Saturday, September 29, 2018


Bjorn has challenged us to write narrative poetry, a
story, new or ancient.   I’ve chosen a story that
happens all too often, and how reality has a way
of overtaking youth. 
Submitted to dVerse
September 20, 2018

He sat in the only room he’d ever known, the Taylor Swift poster on the
 wall, various trophies on the shelf, the baseball he’d hit to score the
winning run in the state championship, the photo of the bass he’d caught
on a fishing trip with his father, the picture of him with Alicia at their senior
prom, along with other treasures that told the story of his young life.  But
now his thoughts were in turmoil and the decisions before him seemed
insurmountable.  A father!  Tim thought of his own father and the things
they’d shared in his 17 years,--the backyard games of catch, the fishing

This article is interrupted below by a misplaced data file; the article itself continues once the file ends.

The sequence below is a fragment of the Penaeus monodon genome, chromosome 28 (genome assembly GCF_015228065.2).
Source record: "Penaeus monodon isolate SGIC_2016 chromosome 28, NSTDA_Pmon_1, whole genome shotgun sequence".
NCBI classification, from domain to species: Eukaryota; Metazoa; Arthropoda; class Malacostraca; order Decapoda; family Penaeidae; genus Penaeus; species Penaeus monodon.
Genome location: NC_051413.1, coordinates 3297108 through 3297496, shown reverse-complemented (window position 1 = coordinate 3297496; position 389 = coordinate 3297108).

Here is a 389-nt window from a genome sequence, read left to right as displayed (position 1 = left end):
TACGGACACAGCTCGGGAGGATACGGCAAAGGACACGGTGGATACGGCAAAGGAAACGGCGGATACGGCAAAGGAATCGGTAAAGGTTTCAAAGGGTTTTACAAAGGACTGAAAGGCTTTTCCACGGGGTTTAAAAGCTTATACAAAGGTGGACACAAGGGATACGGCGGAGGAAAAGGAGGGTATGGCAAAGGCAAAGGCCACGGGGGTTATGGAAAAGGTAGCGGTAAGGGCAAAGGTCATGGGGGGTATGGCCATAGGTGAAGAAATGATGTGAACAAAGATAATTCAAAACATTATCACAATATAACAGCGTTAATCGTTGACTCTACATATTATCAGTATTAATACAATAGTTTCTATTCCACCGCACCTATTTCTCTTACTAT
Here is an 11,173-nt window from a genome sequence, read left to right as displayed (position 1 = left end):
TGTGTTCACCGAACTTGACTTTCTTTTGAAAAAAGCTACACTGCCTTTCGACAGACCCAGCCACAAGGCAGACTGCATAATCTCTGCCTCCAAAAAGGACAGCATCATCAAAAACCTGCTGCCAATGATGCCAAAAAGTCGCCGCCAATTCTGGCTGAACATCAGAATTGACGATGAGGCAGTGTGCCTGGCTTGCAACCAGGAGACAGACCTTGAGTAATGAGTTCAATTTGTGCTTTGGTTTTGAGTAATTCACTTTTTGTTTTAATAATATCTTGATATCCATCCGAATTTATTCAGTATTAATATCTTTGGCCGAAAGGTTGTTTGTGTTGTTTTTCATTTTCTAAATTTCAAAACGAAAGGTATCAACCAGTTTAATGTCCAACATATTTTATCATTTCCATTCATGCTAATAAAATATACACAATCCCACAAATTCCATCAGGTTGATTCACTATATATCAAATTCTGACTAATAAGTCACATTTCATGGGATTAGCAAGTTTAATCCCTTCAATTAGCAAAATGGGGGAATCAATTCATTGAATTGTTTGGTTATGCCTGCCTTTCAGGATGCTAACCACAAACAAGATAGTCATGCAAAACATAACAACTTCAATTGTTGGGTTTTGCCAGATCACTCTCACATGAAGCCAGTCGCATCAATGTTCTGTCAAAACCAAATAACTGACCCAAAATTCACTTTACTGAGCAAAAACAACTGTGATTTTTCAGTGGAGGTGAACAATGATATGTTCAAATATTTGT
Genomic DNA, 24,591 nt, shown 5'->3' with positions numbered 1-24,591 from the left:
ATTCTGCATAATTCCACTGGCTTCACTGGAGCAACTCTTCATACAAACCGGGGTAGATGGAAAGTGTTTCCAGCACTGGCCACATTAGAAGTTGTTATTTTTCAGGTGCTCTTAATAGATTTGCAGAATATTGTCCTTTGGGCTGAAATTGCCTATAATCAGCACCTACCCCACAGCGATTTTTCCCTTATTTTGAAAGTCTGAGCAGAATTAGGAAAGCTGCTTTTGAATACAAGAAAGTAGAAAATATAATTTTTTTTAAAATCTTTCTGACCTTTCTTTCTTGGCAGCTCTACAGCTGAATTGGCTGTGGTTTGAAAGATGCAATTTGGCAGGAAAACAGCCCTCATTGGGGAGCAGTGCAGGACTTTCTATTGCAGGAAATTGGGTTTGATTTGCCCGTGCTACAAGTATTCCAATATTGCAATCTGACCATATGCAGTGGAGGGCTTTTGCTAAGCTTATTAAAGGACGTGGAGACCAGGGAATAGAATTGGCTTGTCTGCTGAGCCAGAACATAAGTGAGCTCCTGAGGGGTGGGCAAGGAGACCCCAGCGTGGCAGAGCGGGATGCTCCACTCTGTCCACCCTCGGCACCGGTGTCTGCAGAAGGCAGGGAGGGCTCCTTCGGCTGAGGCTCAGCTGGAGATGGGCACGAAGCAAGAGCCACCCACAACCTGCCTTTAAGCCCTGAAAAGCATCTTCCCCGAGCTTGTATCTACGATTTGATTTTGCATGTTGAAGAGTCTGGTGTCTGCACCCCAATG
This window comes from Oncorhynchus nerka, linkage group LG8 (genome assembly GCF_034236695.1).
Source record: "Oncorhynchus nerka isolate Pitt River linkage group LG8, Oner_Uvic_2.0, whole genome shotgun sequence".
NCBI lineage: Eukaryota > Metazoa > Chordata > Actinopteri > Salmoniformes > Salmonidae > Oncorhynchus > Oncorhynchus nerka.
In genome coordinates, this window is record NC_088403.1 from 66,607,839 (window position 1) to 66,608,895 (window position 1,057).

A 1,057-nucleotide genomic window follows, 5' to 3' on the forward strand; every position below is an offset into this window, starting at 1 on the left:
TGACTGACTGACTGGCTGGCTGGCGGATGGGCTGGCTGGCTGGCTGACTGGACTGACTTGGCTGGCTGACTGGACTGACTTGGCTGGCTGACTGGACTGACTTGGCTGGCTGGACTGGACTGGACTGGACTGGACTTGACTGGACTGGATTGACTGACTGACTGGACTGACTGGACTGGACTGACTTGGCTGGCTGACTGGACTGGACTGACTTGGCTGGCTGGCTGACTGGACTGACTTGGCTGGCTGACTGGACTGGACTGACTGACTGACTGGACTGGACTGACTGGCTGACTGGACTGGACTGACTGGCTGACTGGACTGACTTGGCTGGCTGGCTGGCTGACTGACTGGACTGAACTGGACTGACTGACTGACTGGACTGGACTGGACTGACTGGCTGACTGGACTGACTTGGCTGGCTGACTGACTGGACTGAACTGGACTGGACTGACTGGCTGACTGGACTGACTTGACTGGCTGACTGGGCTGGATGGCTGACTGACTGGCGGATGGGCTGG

trips, and the advice his father had given him.   How he wished he’d paid
better attention and been more careful.  But, he and Alicia had fallen
head over heels for each other, and allowed their teenage hormones to
overcome their best intentions.  Now he’s to be a father himself.  At 17.
He wanted to do the right thing.  But, could he finish school,  go to college
and establish himself if he had a wife and a baby to care for?  How could
they tell their parents?  Alicia was as frightened as he.  Yesterday, he was
young and carefree and the world was his oyster.  Today it felt as if the
world sat squarely on his shoulders.  A father!   Tim felt a churning in
his belly.  He felt old already.


  1. Such a common tale, Bev. I love the description of his life on the walls.

  2. This is such a strong tale... somehow I feel like you are telling the same story Bruce Springsteen sung about in "the River"

    1. I had to look up the lyrics to Springsteen's "The River", as I was not familiar with it. You're right, of course, this story is very like that … and undoubtedly like that of too many young teen parents. Thank you for your comments, Bjorn.

  3. Becoming a parent has its traumas (and joys).

  4. I like how the last line was so real and contrasted the first carefree descriptive part of the poem.